Maybe that’s the problem with the Padres lineup – too many guys are good number 5 or 6 hitters.
I’d like to say that I think last season was a fluke, that Venable is not a 20 home run hitter and that he’s going to come back to earth this year. But I don’t know if that’s true. He changed his approach at the plate last year, becoming less patient and swinging for the fences more often. Now is this going to continue? Probably. But the downside of this is that smart pitchers are going to attack him more – if they know he’s not going to watch anything go by, they’re going to throw him more stuff out of the zone and hope he chases the bad offerings. If he doesn’t adjust, it’s going to be a long season.
The big problem with looking at the Padres outfield is, simply, that they have so many question marks that it’s hard to know what to expect. If everything goes right, Quentin stays healthy, Venable repeats his performance and Maybin puts it together. Then you have one of the better outfields in the NL West. If anything goes wrong, then what? If you’re watching a Padres game in August and the starting outfield is Denorfia, Amarista, and Smith, you know something’s gone horribly wrong.
But let’s be positive. I said that a healthy, improved infield was worth 5 wins. I think a healthy, improved outfield is probably worth 4 more.
Wouldn’t you love to see Bud Black with a 7-man bench? At least a few bats there who could pinch hit against either righties or lefties? Some solid defensive replacements to protect late inning leads? Some talent to give players a day off and not lose too much?
Alas, I doubt it would happen, but I can dream.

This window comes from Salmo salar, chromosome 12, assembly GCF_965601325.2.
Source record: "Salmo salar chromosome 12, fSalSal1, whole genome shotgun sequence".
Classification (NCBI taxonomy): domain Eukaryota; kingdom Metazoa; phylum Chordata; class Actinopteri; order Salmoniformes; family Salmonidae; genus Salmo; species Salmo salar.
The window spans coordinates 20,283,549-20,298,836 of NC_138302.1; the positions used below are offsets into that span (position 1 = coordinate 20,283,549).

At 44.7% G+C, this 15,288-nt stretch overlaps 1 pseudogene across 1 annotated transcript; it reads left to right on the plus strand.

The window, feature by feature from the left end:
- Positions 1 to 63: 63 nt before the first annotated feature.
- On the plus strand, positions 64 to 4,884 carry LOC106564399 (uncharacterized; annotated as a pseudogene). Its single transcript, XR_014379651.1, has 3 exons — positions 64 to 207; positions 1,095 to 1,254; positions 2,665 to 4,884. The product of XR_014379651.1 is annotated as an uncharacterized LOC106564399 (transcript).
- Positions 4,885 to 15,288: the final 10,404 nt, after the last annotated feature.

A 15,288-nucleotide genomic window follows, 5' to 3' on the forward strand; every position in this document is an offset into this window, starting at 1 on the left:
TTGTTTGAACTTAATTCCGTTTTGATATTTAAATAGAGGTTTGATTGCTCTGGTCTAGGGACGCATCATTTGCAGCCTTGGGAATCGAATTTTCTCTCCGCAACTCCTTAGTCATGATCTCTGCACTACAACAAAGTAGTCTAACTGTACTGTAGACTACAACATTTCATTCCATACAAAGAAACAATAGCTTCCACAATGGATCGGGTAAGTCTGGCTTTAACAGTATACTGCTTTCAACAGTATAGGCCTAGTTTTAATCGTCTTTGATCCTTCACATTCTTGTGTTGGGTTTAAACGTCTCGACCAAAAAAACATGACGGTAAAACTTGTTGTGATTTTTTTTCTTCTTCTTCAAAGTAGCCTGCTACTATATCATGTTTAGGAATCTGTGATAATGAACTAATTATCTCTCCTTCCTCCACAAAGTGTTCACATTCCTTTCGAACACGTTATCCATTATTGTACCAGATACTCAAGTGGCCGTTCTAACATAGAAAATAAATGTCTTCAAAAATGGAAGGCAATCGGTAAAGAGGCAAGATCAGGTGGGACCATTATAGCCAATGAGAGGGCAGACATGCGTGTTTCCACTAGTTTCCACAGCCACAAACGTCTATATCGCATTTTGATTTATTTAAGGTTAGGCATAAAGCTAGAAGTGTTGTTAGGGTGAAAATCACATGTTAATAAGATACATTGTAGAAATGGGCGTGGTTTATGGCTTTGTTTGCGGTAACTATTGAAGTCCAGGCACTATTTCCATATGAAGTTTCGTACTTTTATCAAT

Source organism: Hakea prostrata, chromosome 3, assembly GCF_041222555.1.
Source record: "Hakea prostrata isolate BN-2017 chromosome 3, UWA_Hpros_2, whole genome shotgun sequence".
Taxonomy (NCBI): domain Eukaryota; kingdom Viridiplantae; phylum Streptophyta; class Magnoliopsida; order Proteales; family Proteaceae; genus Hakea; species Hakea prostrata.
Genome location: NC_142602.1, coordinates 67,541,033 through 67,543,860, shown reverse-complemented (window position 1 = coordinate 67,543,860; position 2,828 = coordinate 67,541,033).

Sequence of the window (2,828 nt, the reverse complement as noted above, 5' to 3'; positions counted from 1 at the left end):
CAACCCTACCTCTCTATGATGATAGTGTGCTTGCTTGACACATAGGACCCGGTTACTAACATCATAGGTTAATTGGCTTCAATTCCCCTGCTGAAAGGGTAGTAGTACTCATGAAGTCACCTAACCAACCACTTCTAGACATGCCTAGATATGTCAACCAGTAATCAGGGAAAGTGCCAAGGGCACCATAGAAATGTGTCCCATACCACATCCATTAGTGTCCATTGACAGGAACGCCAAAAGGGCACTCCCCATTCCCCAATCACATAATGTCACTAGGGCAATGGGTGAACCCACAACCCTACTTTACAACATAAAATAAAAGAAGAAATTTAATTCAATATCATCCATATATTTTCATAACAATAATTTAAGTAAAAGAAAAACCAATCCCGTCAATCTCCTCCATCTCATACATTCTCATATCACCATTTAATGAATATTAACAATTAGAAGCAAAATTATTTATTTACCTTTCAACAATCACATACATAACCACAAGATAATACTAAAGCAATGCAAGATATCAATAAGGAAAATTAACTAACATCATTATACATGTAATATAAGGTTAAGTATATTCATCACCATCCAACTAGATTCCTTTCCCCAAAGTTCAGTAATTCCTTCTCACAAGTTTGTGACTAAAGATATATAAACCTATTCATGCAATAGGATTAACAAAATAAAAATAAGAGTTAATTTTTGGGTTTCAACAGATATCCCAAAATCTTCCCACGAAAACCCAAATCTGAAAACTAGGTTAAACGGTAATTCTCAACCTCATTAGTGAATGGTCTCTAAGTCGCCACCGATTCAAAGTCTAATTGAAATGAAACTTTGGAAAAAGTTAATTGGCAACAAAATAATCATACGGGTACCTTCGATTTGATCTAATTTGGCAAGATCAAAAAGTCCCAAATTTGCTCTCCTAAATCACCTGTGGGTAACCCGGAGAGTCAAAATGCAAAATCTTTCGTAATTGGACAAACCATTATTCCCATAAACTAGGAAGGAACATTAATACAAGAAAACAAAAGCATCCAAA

Even if it’s only a 6-man, or (shudder) 5-man bench, that’s not a bad unit for Black to work with. Smith and Denorfia would make a great two-headed monster in either left or right. Amarista showed last year that he’s got the ability to play multiple positions and not hurt the team too much. Blanks (when healthy) has tremendous power and can take over at a couple of positions. Jackson can play everywhere in the infield (although he can’t hit at all). Rivera is a serviceable backup catcher. Not a bad group, especially in today’s game, where most benches are absolutely shockingly bad.
But all in all, this overview really shows the huge problem with the Padres hitters. This is it. What you see is what you get. No prospects are ready to come up. There are no Non-Roster Invitees coming to Spring Training, hoping to catch on with the team and move the needle forward. All of the good hitting prospects are at least a year away. This entire team is banking on all of these players bouncing back from either injuries and suspensions and taking on the Dodgers and the Giants. The plus side is that most of the hitters are entering their prime playing ages, and they should all be candidates for improvement. The negative side is that maybe we’ve seen everyone’s ceilings. And right now, the ifs outweigh the certainties.
That’s it for the hitters. Next, we’ll take a look at the pitching staff and you’ll get to read all about how insane the front office is.
But first, links to the Organizational Depth Charts: